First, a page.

Greg M. Schwartz
Illegal immigrants who become victims of crimes are justifiably reluctant to come forward, as merely doing so could wind up getting them deported. But an obscure pathway to legalization known as the U visa has solidified in the past year, offering law enforcement agents who are serious about fighting such crimes as domestic abuse and extortion a way to give illegal immigrants the protection that would motivate them to come forward.
“The U visa has been around awhile in statutes, but there were no regulations to accommodate it,” said Jonathan D. Ryan, executive director of RAICES (Refugee and Immigrant Center for Education and Legal Services), this week. Ryan said the U visa has existed since the turn of the century, when Congress created it as part of the Victims of Trafficking and Violence Protection Act that was passed in 2000.
But Ryan says it wasn't until about a year ago that the Department of Homeland Security released regulations for it. The U visa law had sat around unused for almost eight years, but has now become a potentially vital tool for immigrant crime victims. The U visa grants recipients up to four years of legal status, and allows them to apply for permanent residency after three years, along with dependent family members. Congress has allowed for up to 10,000 U visas to be issued per year.
Officials with the Department of Homeland Security, which oversees the Citizenship and Immigration Services, have said the delay had to do with coordinating the work of the many agencies involved.
"It's a complicated adjustment," Sharon Rummery, a CIS spokeswoman,told the San Jose Mercury News last year. "That's why it's taking so long."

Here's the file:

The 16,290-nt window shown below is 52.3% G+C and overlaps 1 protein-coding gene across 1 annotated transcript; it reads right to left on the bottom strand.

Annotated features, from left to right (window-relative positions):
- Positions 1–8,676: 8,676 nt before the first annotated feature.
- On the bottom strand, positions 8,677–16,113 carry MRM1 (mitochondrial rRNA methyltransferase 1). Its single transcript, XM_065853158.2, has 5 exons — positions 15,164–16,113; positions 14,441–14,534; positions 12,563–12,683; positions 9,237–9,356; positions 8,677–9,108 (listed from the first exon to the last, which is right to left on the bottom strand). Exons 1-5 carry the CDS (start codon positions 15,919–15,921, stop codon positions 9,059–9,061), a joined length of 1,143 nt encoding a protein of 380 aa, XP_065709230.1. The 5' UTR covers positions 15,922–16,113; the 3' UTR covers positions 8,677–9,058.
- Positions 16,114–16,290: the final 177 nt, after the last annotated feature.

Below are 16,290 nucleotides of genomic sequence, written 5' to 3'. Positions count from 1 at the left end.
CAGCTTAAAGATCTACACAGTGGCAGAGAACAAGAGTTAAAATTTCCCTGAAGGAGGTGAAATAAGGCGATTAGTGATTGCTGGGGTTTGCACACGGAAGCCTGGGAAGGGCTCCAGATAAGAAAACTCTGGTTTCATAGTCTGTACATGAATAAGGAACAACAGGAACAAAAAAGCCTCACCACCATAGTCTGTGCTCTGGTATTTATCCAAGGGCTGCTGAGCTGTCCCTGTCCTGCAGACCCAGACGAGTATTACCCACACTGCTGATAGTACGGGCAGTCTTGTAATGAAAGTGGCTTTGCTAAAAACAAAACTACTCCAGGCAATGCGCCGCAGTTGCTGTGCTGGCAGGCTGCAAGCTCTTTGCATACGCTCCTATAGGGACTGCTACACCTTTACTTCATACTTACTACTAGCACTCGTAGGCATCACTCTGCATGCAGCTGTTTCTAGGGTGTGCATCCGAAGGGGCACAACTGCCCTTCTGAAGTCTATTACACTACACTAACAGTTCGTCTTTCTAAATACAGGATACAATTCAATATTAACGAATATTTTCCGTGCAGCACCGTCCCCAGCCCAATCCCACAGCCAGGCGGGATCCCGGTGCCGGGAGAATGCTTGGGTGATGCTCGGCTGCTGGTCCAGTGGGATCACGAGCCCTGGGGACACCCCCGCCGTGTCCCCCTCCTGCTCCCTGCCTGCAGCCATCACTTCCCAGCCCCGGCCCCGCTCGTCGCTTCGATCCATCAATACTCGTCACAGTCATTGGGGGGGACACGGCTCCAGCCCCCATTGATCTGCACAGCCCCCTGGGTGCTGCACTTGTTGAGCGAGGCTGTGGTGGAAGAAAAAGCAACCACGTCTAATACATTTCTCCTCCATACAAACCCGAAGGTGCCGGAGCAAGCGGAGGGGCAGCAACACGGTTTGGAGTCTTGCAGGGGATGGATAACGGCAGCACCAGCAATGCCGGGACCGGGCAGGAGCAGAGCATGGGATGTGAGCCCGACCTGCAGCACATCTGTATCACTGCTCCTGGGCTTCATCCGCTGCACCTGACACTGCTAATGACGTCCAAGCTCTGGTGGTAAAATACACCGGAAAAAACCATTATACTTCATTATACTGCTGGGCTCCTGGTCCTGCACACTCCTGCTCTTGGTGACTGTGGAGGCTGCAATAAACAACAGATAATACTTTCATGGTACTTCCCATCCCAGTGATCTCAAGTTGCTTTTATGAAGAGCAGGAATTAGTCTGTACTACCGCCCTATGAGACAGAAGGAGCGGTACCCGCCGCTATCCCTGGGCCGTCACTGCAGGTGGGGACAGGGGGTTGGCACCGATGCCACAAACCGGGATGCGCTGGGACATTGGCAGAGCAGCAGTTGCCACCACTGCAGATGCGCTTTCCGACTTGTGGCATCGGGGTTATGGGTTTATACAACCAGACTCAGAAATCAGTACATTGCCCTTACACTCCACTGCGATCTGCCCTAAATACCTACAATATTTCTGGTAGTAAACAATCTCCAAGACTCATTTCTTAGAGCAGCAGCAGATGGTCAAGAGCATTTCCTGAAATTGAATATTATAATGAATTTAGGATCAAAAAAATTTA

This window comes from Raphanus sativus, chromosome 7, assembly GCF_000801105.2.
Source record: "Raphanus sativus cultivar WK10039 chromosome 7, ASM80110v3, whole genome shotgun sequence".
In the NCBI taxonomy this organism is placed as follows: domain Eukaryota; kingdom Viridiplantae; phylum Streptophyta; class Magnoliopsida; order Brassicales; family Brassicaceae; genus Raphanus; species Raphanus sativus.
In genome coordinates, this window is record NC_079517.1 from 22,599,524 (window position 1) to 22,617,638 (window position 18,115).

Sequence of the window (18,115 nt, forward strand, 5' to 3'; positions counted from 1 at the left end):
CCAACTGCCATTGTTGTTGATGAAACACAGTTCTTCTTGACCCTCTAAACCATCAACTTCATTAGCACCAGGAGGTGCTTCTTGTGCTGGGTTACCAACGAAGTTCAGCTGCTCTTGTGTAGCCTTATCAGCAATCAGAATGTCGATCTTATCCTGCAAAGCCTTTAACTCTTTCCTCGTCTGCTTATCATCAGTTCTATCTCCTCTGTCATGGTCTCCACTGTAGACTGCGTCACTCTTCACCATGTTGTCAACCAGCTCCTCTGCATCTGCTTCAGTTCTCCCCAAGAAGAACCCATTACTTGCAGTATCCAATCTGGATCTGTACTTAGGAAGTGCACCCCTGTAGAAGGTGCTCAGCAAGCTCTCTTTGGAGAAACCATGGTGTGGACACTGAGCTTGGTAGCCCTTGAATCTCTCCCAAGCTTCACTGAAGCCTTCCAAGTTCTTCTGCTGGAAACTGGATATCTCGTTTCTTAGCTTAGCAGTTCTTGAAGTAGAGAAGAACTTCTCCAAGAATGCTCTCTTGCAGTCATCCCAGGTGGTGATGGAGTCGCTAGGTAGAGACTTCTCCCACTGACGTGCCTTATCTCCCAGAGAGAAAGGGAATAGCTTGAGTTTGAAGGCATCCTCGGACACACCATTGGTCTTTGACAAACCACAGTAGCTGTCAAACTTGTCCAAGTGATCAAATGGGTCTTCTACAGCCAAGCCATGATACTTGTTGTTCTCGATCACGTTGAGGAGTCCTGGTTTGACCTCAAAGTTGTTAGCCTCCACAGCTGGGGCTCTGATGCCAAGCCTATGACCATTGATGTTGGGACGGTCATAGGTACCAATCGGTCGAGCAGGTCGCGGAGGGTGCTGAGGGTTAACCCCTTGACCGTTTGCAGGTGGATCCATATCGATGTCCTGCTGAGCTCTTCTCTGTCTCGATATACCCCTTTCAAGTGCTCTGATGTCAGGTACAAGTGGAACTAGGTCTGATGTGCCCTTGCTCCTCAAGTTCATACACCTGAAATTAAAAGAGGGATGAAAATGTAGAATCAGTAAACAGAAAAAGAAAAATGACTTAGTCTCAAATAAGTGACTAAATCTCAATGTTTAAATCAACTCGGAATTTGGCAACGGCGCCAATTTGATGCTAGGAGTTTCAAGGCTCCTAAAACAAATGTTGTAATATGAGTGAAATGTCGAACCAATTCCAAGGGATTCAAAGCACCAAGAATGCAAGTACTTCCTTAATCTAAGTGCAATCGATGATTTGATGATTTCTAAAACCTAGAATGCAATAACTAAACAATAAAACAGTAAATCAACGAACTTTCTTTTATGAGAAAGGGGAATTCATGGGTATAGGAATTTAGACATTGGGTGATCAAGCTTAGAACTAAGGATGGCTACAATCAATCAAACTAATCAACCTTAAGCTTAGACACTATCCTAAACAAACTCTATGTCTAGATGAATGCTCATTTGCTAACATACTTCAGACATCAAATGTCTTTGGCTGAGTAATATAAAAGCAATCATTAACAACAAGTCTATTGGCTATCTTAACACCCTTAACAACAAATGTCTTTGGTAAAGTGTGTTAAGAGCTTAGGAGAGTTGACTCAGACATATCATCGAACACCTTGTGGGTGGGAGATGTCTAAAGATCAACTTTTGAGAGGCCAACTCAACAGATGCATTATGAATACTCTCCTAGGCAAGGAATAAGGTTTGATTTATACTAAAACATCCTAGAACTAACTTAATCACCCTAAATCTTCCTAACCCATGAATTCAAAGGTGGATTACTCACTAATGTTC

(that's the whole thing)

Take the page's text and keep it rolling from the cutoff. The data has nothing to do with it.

Ryan says RAICES has filed for U visas in a few cases, most having to do with female victims of domestic violence. Another situation he cited where it could be used is for victims of “coyotes,” the unscrupulous predators who seek to “help” immigrants cross the border for exorbitant fees.
“People who get their stuff taken and are extorted for more money `could be eligible`,” said Ryan. “But you're really relying on the discretion of the enforcer, so it really is the fox guarding the henhouse.”
The only way to receive a U visa is for an applicant to be certified as being a participant in an investigation by a law enforcement agency, putting victims at the discretion of law enforcement. The LA Times reported in January that over 13,000 people had applied for U visas by the end of 2008, but that only 65 had been issued, while 20 had been denied.
“The burden of proof falls on the applicant,” U.S. CIS regional spokesperson Maria Elena Garcia-Upson told the QueQue this week. She said that the agency does not keep regional or local breakdowns on how many U visas have been applied for.
RAICES' Ryan says his primary work of late has been assisting unaccompanied minors who arrive at the border to find homes in Texas shelters instead of being turned away. He says somewhere from 40 to 80 thousand unaccompanied Mexican minors were turned away at the border last year.
Gabriel Velasquez, a local community organizer with the Metaform Collaborative, says that issues like the U visa and handling of the unaccompanied minors attempting to cross the border all revert back to federal inaction on the larger immigration issue.
“The solution is a federal issue, so the fight is everywhere,” said Velasquez. “A huge part of the problem is how insensitive we've become `as a society.`”
Velasquez says “the real cause for immigration activists is the transformation of the American public,” to see that injustice anywhere is injustice everywhere.
For those in San Antonio who feel they might qualify for a U visa, RAICES offers open hours for anonymous consultations on Tuesdays and Thursdays at their office at 1305 N. Flores Street. For more information, see www.raicesinc.org.